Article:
Instructional-Design-Live #25 Is Online Learning Better?

In May 2009, the US Department of Education issued a meta-analysis and review of online learning studies that compared face-to-face, blended and online delivery modes, and found that: On average, students in online learning conditions performed better than those receiving face-to-face instruction.” Despite the caveats identified in the research, the conclusion, for some, was still: Online learning is better!ShannaShanna Smith-Jaggars, Senior Research Associate at the Community Colleges Research Center challenges this assertion in her response to the meta-analysis  (July 2010). Jaggars more fully explores the comparison of online and face-to-face instruction and finds only 7 studies out of 51 can be used to shed light on this question. Of these 7, Jaggars concludes that there is no significant difference between learning outcome achievement in face-to-face or online courses for certain student populations. Sound familiar? Time to channel our energies into more rewarding directions, perhaps.. As Jaggars puts it in this interesting interview, “what we really need to be doing is spending more time and effort in trying to figure out what are the most effective instructional practices in both modalities”

Instructional-Design-Live #24 AECT Research Symposium Papers

In a slight departure from our traditional format, we discuss several research papers that are being presented ataect the Association for Educational Communications and Technology Research Symposium being held in Bloomington, Indiana from July 20 – July 23. Jennifer Maddrell, presenting on the influence of Backchannel Communication on Cognitive Load, discusses her paper and several others in this 30 minute discussion.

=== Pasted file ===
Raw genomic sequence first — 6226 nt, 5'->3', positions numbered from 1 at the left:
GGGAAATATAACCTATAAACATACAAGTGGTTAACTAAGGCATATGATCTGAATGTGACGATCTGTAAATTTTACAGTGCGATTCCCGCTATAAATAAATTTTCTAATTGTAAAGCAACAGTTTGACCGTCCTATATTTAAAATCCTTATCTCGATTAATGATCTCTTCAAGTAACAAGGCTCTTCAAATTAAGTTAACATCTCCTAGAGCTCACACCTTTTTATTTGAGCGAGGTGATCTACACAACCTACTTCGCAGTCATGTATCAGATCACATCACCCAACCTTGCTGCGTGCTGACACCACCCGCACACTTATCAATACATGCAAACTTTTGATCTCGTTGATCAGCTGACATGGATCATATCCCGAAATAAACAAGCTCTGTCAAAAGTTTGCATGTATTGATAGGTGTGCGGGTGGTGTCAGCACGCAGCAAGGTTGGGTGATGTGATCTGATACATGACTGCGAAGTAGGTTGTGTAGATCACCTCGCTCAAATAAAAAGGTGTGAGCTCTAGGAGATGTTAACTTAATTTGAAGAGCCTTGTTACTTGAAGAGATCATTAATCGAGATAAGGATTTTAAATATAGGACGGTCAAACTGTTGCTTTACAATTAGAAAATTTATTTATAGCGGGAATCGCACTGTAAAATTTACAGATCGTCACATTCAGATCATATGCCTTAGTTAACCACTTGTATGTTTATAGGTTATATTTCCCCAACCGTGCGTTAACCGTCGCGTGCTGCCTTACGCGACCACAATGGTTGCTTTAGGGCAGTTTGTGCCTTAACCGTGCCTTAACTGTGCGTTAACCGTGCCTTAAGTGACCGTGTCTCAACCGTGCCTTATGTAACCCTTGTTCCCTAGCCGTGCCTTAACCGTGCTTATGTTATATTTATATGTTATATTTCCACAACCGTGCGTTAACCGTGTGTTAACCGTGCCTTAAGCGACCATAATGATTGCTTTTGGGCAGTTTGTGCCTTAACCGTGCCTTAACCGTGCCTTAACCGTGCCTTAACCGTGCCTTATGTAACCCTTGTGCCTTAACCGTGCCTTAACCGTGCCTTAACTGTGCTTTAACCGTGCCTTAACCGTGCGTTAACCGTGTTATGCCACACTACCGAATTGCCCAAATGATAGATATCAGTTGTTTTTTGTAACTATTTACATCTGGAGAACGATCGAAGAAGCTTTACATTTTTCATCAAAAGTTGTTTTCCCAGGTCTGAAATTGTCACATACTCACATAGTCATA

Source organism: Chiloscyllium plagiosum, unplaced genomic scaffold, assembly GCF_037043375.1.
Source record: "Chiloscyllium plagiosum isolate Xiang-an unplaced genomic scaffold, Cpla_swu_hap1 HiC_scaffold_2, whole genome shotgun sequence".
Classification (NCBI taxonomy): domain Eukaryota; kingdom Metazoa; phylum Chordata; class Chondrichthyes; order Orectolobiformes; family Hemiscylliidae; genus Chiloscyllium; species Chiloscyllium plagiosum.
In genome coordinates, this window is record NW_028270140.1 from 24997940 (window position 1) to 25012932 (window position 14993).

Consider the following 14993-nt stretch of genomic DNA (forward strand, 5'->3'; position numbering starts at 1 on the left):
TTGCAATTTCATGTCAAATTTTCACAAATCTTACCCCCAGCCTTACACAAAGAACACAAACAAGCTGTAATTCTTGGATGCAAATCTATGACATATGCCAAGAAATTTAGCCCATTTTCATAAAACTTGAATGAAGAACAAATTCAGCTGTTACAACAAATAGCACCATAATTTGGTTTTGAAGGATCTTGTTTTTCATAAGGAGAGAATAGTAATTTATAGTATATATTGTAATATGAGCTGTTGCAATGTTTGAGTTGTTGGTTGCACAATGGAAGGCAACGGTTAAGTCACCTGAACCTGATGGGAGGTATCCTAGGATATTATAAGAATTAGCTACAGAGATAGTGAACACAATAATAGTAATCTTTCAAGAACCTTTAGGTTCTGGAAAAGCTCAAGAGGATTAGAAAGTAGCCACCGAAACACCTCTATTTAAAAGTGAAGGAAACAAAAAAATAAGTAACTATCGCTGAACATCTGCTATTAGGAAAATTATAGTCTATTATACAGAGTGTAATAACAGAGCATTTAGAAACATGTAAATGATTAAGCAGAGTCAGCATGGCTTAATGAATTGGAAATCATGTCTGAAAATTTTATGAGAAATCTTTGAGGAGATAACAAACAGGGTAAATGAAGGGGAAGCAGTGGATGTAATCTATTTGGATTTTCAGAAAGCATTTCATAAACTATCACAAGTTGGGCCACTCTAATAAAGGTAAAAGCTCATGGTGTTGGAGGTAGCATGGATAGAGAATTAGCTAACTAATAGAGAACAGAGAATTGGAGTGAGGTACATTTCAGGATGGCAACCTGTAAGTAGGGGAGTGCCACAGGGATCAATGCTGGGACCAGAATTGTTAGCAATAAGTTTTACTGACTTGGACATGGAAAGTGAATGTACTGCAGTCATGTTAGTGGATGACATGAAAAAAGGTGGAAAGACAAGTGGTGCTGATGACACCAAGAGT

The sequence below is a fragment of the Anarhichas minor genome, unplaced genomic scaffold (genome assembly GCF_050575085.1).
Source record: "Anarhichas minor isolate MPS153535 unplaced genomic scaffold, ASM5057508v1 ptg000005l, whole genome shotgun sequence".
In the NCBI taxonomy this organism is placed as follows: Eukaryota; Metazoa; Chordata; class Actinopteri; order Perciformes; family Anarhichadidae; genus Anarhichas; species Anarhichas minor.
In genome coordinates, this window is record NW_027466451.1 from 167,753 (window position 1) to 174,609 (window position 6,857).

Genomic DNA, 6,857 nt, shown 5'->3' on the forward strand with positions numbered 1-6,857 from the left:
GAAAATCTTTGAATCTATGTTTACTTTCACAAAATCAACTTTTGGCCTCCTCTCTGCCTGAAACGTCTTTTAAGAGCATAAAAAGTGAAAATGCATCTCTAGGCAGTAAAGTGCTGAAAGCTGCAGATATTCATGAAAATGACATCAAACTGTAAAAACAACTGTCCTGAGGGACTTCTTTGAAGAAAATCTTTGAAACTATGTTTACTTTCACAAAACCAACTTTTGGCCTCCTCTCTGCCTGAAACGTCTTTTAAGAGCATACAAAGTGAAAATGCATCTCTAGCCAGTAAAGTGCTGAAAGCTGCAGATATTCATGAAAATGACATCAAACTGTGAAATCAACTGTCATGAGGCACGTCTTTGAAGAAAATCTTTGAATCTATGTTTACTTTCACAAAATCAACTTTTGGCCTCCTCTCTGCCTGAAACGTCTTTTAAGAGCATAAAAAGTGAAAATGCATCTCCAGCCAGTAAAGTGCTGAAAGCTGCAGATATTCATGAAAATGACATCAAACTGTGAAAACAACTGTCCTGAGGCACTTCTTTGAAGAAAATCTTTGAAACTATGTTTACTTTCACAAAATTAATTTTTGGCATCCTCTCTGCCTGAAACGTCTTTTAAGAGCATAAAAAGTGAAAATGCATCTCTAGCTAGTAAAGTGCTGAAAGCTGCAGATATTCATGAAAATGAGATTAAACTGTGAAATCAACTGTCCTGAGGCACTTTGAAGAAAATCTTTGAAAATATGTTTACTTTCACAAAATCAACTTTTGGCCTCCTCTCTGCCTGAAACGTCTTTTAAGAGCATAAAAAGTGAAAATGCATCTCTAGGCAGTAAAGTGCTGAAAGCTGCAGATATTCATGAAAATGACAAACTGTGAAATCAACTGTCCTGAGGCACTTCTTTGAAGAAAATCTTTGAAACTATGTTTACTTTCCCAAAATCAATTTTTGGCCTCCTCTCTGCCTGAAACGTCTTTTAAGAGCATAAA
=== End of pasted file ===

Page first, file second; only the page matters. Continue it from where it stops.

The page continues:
Instructional-Design-Live#22 2010-06-18 E-Portfolios

Dr. Helen Barrett, recipient of the EIFEL lifetime achievement award for her contributions to e-portfolio research and development, joins us this week to put a firm emphasis on having students control their learning through e-portfolios. In addition to highlighting the ‘two faces of e-portfolios’, Helen makes the case that universities have been placing too great an emphasis on e-portfolios for summative learning. 

 

Instructional-Design-Live#21 2010-06-11 Revisiting Cognitive Overload

Stroop Test

Having recently discussed the need to avoid cognitive overload in online courses, we take a step back to consider whether or not cognitive overload is actually an issue. As Arlene Walker-Andrews, Associate Provost and Psychology Professor at the University of Montana, points out: “I do not believe that attention and cognitive capacities are limited. In my view, attention shouldn’t be considered a finite resource, rather it should be characterized as “attending,” which suggests flexible, skilled action. Recent theories about attention suggest that although not all stimuli are analyzed, nonattended stimuli are not all filtered out and their impact on learning and memory will vary depending on relevance and/or personal experience.” Great stuff!

Join Arlene and the ID team this week to listen to what this means for individualizing the learning experience and tailoring instructional strategies to the cognitive abilities of learners.

 

 

Avaliable on the Web

Arlene’s Notes for the Discussion

 

Chat Transcipt: Jun 11, 2010 10:05:22 AM – IDL 21: COGNITIVE OVERLOAD ‘REVISITED’
 
 

css.php